The oil industry provided more than 13 times more money to the Bush-Cheney ticket in the first round of elections than it did to his competitor, nine times more in the second. And this industry has been absolutely coddled by the Bush administration: enormous tax subsidies, deregulation, and, I would argue, a war waged on their behalf.
AMY GOODMAN: In your chapter "A Mutual Seduction," you have a quote of Ken Derr, the former C.E.O. of Chevron, 1998. I know his tenure well. It was the time in the Niger Delta that Chevron was involved with the killing of two Nigerian villagers, who were protesting yet another oil spill of Chevron and jobs not being given to the local community as they drilled for oil. But your quote here says, “Iraq possesses huge reserves of oil and gas, reserves I would love Chevron to have access to.” And then you follow that by a quote of John Gibson, Chief Executive of Halliburton Energy Service Group, who says, “We hope Iraq will be the first domino and that Libya and Iran will follow. We don't like being kept out of markets, because it gives our competitors an unfair advantage.”
ANTONIA JUHASZ: I love it when they’re honest. It doesn’t happen very often. Yeah, these companies have been explicit, for decades, that they want in, particularly to Iraq. The reason is obvious. Iraq certainly has the second largest oil reserves in the world, but some geologists believe it has the largest, at least on par with Saudi Arabia. That's a tremendous pool of wealth. And not just have the companies been clear that they want access to that oil, U.S. leaders -- for example, Dick Cheney, Paul Wolfowitz, Zalmay Khalilzad, Donald Rumsfeld -- have all been explicit for the past 20 years that what the U.S. needs to do is gain increased access to the region's oil, and most explicitly during the ‘90s, Iraq's oil, that this is something that shouldn’t be in the hands of Saddam Hussein.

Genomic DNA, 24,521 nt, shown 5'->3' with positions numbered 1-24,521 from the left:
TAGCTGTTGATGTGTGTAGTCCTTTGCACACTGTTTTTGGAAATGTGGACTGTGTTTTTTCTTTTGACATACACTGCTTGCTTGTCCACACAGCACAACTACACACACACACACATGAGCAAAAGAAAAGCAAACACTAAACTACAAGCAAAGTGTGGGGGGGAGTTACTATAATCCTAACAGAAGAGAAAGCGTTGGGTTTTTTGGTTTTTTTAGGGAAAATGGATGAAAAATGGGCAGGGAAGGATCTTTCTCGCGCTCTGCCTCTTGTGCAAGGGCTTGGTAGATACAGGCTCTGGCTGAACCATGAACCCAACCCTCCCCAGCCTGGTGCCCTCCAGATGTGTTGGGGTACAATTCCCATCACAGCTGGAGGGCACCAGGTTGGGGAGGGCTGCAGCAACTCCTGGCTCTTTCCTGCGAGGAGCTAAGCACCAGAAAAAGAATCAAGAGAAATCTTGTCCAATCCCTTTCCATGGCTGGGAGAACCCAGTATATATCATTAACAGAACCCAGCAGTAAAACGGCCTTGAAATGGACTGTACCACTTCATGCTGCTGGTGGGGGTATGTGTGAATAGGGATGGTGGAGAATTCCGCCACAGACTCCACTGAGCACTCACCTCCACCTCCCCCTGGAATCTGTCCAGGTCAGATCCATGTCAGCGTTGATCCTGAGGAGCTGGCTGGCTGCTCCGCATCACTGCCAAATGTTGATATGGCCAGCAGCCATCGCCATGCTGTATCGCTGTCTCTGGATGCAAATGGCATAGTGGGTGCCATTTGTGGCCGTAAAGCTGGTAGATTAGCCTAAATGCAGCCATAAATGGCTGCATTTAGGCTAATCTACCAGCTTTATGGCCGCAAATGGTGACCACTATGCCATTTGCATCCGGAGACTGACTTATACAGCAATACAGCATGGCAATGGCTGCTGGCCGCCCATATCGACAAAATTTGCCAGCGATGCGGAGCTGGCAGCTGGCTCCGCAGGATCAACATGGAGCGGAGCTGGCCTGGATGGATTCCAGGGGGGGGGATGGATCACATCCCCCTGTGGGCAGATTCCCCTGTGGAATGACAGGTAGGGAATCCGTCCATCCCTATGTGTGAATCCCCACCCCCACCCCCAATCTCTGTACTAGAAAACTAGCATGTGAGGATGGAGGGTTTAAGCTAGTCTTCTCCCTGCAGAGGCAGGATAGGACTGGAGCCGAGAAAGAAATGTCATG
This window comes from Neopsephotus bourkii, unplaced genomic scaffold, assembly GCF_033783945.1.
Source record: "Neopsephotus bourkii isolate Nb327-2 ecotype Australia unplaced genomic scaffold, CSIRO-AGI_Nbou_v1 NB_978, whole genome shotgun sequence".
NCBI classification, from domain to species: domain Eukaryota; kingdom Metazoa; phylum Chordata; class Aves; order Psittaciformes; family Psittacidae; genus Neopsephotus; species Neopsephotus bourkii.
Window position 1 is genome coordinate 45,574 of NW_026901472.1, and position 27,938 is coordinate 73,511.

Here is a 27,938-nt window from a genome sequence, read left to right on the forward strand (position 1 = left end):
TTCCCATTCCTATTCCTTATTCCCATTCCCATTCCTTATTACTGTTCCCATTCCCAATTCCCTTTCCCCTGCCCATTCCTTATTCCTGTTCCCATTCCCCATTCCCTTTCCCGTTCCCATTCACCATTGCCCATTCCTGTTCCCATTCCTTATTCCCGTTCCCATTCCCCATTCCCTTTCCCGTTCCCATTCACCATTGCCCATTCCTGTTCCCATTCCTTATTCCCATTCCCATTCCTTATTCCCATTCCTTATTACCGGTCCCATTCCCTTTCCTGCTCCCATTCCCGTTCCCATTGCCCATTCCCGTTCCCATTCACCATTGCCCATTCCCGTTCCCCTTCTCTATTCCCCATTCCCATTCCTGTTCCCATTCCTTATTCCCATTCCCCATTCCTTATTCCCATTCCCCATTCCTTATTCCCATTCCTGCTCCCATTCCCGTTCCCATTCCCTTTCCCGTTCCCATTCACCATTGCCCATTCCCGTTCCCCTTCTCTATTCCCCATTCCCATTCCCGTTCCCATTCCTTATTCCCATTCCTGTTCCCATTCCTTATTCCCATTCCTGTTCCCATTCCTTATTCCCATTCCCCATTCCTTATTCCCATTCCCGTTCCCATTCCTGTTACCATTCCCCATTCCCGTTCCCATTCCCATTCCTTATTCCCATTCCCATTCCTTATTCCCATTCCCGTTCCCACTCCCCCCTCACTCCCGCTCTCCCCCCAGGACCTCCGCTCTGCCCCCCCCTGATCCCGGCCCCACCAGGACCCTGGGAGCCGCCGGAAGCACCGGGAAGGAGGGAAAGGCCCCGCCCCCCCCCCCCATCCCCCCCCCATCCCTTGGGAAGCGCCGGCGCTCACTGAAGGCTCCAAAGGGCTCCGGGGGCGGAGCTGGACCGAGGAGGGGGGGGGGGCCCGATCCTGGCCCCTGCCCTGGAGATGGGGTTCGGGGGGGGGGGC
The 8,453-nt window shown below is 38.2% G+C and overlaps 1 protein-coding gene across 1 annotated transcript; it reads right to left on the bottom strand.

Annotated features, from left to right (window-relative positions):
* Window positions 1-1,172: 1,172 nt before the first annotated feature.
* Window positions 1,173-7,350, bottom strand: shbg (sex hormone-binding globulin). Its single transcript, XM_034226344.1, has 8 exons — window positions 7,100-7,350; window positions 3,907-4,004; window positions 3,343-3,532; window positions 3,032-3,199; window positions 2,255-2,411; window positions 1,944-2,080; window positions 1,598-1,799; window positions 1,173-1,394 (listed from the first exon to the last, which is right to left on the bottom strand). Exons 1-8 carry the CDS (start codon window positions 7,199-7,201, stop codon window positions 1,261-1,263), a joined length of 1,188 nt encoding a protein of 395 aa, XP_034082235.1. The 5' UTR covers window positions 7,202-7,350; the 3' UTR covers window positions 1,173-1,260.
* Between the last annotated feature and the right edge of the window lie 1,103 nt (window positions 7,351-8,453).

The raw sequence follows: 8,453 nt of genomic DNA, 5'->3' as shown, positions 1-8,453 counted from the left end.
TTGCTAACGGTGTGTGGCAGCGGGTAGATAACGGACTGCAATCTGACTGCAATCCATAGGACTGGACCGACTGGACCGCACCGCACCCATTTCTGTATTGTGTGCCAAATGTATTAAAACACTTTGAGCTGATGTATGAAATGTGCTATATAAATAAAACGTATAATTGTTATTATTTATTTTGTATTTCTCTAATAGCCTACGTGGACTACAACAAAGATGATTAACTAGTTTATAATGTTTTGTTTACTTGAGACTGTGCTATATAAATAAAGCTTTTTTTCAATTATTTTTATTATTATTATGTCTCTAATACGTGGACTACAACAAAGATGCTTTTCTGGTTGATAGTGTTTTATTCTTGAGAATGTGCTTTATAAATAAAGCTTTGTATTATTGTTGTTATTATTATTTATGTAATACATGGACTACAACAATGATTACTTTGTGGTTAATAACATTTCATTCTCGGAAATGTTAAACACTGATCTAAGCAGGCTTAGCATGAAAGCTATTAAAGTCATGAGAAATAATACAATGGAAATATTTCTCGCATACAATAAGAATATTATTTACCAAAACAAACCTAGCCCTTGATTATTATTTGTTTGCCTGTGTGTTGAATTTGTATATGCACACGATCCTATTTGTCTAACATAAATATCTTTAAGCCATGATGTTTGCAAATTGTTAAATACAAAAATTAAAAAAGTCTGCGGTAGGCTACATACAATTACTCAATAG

The difference, going into the current Bush administration, was that the rhetoric changed to and the reality changed to not just we need a new leader, we need a new -- a fully new political and economic structure in Iraq, and we need to be in that country to make sure that that structure gets put into place. And that is exactly what they have achieved, and now Halliburton, Chevron, Bechtel, Lockheed Martin have profited tremendously from this process already. Chevron’s -- the U.S. value of Iraqi oil, imported Iraqi oil, has increased by 86% between 2003 and 2004. Those profits have gone to Exxon, Chevron and Marathon.